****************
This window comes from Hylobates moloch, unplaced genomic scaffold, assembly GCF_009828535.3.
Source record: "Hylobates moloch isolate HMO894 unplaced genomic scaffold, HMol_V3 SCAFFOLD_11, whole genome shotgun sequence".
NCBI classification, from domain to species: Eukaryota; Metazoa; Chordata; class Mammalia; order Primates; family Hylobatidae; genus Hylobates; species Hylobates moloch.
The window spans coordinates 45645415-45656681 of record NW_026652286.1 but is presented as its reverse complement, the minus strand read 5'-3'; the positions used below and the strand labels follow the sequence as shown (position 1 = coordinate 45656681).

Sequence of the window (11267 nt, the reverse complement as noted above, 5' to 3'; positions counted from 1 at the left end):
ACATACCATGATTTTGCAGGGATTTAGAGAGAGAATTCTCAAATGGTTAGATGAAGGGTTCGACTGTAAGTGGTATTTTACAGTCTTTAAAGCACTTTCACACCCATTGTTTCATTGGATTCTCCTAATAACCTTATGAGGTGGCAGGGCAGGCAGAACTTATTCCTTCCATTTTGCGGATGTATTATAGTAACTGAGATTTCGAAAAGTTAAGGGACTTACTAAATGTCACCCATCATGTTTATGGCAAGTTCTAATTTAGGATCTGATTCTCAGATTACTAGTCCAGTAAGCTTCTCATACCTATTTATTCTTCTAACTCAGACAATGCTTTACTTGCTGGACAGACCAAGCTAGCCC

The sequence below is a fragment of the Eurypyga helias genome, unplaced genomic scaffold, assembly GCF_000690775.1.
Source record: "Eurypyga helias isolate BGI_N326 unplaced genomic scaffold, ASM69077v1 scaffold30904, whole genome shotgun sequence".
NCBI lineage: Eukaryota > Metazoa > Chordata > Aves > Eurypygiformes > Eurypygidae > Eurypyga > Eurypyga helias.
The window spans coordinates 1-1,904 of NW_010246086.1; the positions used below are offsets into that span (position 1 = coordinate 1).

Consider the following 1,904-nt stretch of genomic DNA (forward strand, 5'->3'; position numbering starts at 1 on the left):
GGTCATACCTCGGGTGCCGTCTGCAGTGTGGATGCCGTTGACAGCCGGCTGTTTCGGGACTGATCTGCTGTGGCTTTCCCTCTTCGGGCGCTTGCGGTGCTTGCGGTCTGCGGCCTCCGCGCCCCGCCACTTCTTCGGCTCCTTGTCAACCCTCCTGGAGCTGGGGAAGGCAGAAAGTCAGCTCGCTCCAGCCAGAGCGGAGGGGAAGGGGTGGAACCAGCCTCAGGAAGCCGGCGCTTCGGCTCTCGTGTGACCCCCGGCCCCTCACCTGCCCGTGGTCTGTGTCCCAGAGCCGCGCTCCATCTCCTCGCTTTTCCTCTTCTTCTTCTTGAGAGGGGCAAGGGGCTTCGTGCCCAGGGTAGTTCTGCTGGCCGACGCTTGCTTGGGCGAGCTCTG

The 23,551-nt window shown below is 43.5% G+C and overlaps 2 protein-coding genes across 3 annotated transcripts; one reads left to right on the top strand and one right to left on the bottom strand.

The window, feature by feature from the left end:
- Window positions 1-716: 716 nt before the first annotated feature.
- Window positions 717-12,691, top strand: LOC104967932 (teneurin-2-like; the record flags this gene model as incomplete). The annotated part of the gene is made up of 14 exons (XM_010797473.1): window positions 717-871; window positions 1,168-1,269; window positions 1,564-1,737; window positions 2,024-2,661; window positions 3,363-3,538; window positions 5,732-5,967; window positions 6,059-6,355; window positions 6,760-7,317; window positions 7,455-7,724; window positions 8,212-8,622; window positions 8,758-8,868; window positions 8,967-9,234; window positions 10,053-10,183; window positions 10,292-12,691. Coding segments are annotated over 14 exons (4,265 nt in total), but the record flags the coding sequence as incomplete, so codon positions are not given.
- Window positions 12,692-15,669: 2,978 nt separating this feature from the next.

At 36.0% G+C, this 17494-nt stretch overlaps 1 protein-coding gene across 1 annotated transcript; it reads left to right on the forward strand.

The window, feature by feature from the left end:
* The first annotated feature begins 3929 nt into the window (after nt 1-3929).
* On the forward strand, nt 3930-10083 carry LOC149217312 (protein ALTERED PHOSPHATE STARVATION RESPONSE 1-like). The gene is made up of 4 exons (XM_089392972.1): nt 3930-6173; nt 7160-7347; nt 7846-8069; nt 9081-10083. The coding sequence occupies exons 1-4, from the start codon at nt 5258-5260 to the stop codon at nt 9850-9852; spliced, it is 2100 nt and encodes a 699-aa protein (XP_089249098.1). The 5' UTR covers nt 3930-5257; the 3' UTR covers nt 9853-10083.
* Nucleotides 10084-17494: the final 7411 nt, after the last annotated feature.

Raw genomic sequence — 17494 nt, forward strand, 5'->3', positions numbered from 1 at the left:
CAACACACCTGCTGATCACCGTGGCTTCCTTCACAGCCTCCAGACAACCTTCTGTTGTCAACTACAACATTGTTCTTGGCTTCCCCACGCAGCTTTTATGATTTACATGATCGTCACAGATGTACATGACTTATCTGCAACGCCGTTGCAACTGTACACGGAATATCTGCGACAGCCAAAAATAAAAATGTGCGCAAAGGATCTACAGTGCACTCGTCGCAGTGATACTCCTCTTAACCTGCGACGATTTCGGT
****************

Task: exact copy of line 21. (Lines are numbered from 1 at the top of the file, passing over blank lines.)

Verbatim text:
* On the forward strand, nt 3930-10083 carry LOC149217312 (protein ALTERED PHOSPHATE STARVATION RESPONSE 1-like). The gene is made up of 4 exons (XM_089392972.1): nt 3930-6173; nt 7160-7347; nt 7846-8069; nt 9081-10083. The coding sequence occupies exons 1-4, from the start codon at nt 5258-5260 to the stop codon at nt 9850-9852; spliced, it is 2100 nt and encodes a 699-aa protein (XP_089249098.1). The 5' UTR covers nt 3930-5257; the 3' UTR covers nt 9853-10083.